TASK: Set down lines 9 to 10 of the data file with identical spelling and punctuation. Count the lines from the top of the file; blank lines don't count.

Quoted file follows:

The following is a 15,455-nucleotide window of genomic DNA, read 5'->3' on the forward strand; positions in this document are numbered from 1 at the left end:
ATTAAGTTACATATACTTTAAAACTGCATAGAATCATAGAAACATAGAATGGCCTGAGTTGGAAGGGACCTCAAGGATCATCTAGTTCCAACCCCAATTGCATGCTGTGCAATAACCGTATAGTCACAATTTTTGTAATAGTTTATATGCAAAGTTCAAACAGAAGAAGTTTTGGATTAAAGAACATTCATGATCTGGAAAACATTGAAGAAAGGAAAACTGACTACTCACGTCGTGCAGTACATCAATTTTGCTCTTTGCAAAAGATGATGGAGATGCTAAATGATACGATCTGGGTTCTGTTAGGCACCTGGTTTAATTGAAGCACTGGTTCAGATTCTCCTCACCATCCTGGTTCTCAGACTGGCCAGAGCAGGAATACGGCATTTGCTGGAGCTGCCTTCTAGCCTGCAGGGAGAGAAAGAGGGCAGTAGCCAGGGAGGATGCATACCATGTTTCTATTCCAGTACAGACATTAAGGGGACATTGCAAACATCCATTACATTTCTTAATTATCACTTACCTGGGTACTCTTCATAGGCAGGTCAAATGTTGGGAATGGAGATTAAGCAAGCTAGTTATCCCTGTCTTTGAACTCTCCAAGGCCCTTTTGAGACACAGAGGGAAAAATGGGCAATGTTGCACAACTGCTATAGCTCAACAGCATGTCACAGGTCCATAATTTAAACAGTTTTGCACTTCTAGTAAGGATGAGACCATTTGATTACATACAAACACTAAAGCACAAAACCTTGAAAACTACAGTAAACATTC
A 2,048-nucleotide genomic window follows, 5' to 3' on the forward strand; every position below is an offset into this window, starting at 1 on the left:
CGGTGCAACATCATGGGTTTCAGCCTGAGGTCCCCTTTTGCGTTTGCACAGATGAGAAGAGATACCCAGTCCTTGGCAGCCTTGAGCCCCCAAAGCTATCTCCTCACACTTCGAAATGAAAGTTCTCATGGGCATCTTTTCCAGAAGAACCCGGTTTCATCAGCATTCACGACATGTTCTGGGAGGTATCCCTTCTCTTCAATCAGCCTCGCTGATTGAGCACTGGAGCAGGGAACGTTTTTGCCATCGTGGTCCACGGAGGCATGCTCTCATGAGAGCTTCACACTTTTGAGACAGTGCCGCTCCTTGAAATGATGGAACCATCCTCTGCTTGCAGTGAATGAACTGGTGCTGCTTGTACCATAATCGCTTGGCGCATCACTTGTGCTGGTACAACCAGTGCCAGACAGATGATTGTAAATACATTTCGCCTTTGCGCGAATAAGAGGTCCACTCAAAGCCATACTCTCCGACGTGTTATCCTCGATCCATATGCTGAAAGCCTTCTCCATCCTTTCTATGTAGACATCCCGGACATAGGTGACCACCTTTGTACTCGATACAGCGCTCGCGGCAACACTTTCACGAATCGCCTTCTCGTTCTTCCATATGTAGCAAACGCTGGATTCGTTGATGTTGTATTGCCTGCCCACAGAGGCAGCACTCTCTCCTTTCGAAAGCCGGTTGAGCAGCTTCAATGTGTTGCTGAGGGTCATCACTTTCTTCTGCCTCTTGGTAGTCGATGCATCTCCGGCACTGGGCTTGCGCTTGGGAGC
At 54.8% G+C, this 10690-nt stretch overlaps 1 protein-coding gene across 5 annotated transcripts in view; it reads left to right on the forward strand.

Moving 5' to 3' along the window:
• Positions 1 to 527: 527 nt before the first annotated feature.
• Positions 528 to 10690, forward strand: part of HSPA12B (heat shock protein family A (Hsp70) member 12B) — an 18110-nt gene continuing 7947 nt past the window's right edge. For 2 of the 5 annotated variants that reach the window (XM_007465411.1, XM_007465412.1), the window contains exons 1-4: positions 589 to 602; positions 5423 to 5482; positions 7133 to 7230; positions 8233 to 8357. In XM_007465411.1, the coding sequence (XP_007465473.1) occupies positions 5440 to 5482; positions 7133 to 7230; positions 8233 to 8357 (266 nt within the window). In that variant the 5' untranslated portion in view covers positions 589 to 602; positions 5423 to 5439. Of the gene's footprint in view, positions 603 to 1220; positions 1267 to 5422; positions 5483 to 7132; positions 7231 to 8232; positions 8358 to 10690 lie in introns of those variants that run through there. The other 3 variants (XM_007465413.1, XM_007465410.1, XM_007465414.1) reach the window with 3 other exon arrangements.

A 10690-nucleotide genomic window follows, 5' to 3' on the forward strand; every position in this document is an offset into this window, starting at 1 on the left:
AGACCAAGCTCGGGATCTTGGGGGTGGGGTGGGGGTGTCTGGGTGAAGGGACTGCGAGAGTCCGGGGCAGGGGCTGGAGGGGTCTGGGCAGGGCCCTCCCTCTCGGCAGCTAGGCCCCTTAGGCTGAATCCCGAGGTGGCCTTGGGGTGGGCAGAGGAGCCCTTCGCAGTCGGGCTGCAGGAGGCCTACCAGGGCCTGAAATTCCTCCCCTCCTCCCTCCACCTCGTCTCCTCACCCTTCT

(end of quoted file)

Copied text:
A 10690-nucleotide genomic window follows, 5' to 3' on the forward strand; every position in this document is an offset into this window, starting at 1 on the left:
AGACCAAGCTCGGGATCTTGGGGGTGGGGTGGGGGTGTCTGGGTGAAGGGACTGCGAGAGTCCGGGGCAGGGGCTGGAGGGGTCTGGGCAGGGCCCTCCCTCTCGGCAGCTAGGCCCCTTAGGCTGAATCCCGAGGTGGCCTTGGGGTGGGCAGAGGAGCCCTTCGCAGTCGGGCTGCAGGAGGCCTACCAGGGCCTGAAATTCCTCCCCTCCTCCCTCCACCTCGTCTCCTCACCCTTCT